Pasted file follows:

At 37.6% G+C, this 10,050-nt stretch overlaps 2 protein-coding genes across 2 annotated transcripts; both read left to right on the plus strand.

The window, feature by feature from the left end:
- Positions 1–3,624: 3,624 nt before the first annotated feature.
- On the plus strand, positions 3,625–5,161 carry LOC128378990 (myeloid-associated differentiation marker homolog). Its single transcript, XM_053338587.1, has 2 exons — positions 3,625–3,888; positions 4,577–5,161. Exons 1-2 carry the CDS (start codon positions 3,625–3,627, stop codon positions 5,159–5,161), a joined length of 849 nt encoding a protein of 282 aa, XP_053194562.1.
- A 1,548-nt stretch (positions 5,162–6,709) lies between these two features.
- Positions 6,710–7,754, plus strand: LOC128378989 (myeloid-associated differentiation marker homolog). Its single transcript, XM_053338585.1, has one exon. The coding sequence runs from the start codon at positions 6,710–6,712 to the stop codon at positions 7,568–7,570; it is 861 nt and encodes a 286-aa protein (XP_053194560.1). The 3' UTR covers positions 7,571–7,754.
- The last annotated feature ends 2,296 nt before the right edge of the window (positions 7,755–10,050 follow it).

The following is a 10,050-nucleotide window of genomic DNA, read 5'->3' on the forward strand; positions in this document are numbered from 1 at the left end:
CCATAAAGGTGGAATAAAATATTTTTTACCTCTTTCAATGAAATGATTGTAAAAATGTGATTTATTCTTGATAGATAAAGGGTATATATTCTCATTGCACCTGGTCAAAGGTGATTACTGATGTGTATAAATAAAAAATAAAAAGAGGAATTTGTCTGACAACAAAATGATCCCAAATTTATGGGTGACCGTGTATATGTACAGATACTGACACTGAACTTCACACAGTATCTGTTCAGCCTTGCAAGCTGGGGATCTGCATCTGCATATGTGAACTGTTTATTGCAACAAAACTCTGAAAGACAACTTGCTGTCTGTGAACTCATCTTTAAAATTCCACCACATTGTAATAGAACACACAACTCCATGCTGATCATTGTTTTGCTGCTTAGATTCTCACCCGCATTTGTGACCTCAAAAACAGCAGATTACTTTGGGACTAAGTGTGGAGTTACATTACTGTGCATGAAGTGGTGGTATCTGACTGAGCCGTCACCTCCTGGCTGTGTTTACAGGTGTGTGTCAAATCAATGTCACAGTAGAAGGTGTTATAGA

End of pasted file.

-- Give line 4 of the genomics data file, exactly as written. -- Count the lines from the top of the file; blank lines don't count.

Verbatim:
- On the plus strand, positions 3,625–5,161 carry LOC128378990 (myeloid-associated differentiation marker homolog). Its single transcript, XM_053338587.1, has 2 exons — positions 3,625–3,888; positions 4,577–5,161. Exons 1-2 carry the CDS (start codon positions 3,625–3,627, stop codon positions 5,159–5,161), a joined length of 849 nt encoding a protein of 282 aa, XP_053194562.1.